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(Pocket-lint) - Mac OS X Yosemite is out and with it you get a host of new features to master.

While the new desktop operating system looks roughly the same there are plenty of new tips and tricks to learn.

We've worked our way through the operating system to try and bring you as many of the new features as possible to allow you to get as much out of the new software.

READ: Mac OS X Yosemite review

Most of these tips are new to Yosemite, but we've also included some gems from Mavericks that you might not have found yet.

Either way we can be sure to promise that there should be plenty here for new users and power users alike to get the most out of the new operating system. 

We'll be keeping an eye on things as they roll out and if you've got any tips of your own that we've not covered please feel free to add them to the comments below.


Bigger window, but not full screen: Apple has changed the way the green button works in the title bar on apps to make it go automatically into Full Screen mode. If you don’t want that press the “alt” key as you click and it just makes the window bigger (like it used to).

Bigger windows, option two: If that sounds like a faff, Apple apps let you double tap anywhere on the title bar to make them full screen, but not enter Full Screen mode. It’s really handy if you use Mail or Safari.

Use dark menu bar and dock: New to Yosemite is a dark menu bar theme. To turn it on go to System Preferences > General and tick the box that says “Use dark menu bar and Dock”. It will go from white to a very dark grey.

Change back to your previous desktop picture: A new OS a new desktop picture that is installed as standard. If you don’t want a picture of the Yosemite national park, or you want a different picture of the Yosemite national park, you can do so by going into System Preferences > Desktop & Screen Saver and selecting either one of Apple’s pictures or going to your Pictures folder and choosing one of your own. You can even set it to change the picture every 30 minutes.

Enable Power Nap: One from before Yosemite, but a good trick none the less. If you are on a laptop and it supports Power Nap you can have your Mac periodically check for new email, calendar, and other iCloud updates while it is sleeping. To do this go to System Preferences > Energy Saver and tick the Enable Power Nap while on battery power and the Enable Power Nap while on Power Adapter boxes.

Creating a Guest Account: It’s a really old tip, but one we recommend to everyone with a Mac. Go to System Preferences > Users & Groups and create a Guest User. Now if anyone comes around and needs to use a computer you can offer them the guest account without ever touching your details. It’s also good if you want to make your computer child friendly.

Making your computer child friendly: Aside from creating a guest account you can also set Parental Controls to make sure they can’t access certain apps or features. Go to System Preferences > Parental Controls to set it up.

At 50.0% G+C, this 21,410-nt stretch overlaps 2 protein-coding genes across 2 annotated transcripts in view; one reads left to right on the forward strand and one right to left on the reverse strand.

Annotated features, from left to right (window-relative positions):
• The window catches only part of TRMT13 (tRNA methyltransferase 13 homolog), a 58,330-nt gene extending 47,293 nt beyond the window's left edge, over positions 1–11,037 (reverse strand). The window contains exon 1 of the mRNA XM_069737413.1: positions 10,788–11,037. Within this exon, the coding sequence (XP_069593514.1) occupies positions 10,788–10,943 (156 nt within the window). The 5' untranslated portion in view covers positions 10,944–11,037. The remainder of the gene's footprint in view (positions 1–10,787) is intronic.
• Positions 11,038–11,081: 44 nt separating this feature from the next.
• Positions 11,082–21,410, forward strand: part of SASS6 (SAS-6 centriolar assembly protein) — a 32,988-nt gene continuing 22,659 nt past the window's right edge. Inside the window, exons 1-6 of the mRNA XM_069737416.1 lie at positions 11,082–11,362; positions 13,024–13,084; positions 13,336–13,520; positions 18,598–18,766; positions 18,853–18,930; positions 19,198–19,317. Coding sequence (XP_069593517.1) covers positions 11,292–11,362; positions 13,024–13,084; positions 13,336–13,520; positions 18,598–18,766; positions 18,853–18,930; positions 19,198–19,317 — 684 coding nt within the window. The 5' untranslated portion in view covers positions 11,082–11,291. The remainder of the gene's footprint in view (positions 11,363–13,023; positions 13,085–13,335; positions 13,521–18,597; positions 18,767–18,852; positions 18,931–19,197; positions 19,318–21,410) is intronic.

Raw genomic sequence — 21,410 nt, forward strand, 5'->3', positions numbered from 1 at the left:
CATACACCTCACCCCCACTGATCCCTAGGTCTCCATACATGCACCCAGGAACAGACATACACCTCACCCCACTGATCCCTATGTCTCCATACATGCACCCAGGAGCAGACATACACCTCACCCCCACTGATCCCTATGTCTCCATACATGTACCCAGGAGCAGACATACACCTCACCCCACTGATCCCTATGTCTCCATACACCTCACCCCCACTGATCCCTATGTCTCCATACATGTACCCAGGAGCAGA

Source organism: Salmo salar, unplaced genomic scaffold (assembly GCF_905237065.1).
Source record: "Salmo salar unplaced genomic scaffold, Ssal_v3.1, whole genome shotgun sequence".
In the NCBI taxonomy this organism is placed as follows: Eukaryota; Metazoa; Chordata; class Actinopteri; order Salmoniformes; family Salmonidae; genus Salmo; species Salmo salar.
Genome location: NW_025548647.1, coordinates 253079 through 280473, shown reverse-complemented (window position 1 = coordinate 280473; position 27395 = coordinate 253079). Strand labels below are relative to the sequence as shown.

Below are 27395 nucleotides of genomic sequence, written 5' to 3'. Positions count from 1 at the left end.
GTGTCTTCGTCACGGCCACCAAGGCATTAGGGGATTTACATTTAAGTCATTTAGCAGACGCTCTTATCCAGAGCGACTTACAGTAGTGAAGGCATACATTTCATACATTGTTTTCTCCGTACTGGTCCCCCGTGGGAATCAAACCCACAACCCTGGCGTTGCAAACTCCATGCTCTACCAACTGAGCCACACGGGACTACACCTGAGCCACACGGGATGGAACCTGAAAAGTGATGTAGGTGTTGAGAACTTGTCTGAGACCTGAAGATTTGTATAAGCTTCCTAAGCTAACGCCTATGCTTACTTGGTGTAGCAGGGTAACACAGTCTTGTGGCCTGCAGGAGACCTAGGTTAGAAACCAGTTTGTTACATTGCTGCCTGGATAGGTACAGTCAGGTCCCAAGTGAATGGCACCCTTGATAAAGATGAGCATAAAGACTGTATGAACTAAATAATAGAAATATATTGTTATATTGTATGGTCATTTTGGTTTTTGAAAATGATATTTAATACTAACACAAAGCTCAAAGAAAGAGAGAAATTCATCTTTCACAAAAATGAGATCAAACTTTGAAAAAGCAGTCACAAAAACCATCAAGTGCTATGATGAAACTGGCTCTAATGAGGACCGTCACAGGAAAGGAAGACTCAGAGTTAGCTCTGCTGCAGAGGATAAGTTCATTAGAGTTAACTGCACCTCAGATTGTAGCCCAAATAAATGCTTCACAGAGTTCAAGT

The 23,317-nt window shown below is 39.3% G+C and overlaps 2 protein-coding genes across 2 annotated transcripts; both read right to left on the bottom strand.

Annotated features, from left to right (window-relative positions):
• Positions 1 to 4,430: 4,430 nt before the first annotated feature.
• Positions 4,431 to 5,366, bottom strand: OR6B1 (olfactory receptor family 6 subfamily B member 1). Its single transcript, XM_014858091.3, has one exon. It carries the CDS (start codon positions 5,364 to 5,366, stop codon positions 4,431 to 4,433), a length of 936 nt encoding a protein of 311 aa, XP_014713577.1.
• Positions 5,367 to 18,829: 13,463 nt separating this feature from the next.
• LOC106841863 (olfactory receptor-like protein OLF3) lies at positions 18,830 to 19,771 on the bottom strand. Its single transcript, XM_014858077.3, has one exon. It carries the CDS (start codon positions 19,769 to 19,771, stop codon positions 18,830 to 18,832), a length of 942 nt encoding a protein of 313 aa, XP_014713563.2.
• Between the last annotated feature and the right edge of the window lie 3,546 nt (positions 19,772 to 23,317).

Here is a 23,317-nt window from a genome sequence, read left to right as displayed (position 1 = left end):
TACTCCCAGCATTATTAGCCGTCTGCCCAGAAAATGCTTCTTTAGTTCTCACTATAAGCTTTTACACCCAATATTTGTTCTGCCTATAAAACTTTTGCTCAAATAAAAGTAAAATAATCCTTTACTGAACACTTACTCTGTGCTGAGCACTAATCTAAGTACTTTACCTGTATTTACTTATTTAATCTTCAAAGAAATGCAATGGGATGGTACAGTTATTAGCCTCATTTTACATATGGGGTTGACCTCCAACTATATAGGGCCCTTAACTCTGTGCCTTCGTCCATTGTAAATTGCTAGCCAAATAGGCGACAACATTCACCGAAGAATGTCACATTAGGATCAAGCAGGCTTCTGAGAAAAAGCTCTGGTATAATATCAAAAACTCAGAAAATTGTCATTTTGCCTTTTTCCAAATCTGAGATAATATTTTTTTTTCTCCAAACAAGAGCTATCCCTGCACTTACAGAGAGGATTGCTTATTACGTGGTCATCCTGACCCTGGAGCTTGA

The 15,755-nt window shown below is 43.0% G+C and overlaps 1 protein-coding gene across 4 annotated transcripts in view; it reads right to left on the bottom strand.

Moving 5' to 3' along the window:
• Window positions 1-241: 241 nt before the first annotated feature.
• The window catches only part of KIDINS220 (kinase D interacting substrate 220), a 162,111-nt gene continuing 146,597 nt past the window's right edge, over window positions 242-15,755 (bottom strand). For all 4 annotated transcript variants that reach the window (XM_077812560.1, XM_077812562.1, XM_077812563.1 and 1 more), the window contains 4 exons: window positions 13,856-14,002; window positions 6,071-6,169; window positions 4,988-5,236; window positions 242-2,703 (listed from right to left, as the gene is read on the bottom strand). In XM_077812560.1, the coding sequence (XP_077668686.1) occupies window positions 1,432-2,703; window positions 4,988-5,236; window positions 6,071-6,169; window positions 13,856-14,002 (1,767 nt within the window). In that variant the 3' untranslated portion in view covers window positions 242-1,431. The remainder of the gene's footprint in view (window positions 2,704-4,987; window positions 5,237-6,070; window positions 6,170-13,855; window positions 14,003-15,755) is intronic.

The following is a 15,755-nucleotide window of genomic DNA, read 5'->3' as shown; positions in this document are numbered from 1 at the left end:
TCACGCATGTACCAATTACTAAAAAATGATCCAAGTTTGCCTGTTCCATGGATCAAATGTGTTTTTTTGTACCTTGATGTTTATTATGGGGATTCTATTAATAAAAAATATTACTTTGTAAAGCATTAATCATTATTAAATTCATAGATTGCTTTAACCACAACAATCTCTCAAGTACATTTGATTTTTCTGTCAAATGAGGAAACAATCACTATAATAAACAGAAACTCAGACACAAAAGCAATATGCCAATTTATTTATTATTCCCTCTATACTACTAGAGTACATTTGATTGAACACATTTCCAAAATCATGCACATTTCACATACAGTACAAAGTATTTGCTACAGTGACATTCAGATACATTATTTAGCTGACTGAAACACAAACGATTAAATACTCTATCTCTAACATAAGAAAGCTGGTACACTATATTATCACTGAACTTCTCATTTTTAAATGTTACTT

Reduce the Transparency effect: It’s new, but you might not like it. To reduce the affect go to System Preferences > Accessibility and tick the Reduce transparency box.

Sending a file using AirDrop to a iPhone: You can now use AirDrop between iPhone, iPad, and a Mac using Yosemite. Go to Finder > Go > Airdrop and wait for the iPhone to show up. If it doesn’t make sure AirDrop is turned on on the iPhone by going to Control Centre and selecting AirDrop. On the Mac when the icon appears of the contact you want to share to and send the file.

Turn Dashboard back on, or off: If you find you don’t use Dashboard or you do and want it back on you can now do so by going to System Preferences > Mission Control and selecting from the dropdown box.

Record your iPhone or iPad screen: If you want to record something on your iPad or iPhone go to QuickTime, plug in your iPhone and then go File > New Movie Recording and select your iDevice from the dropdown menu next to the record button, hit record.

Stopping iPhoto open automatically: By default Apple will try and open iPhoto when you connect your camera or insert your SD card into a reader. To stop this happening. Plug in your device (or insert your SD Card) and then go to Spotlight and type ImageCapture. Once loaded go to a small arrow in a box at the bottom left of the application window and select No Application from the drop down menu that is associated with the words "Connecting this camera opens:" 


Today view: Notifications gets a new Today view mode that is a bit like Dashboard allowing you to add widgets and snippets so you can glance at stuff quickly. To access it do a two-finger swipe from the right-hand side of your trackpad.

Removing or adding widgets: Open up the Today View and then click on edit at the bottom. pressing the red circle will remove them from view, while in the second column pressing the green circle adds them.

Changing the order in Today View: Open Today view, press the edit button, and then click and drag on any of the widgets darker grey title bar. You can then move them up or down according to how you want to see them.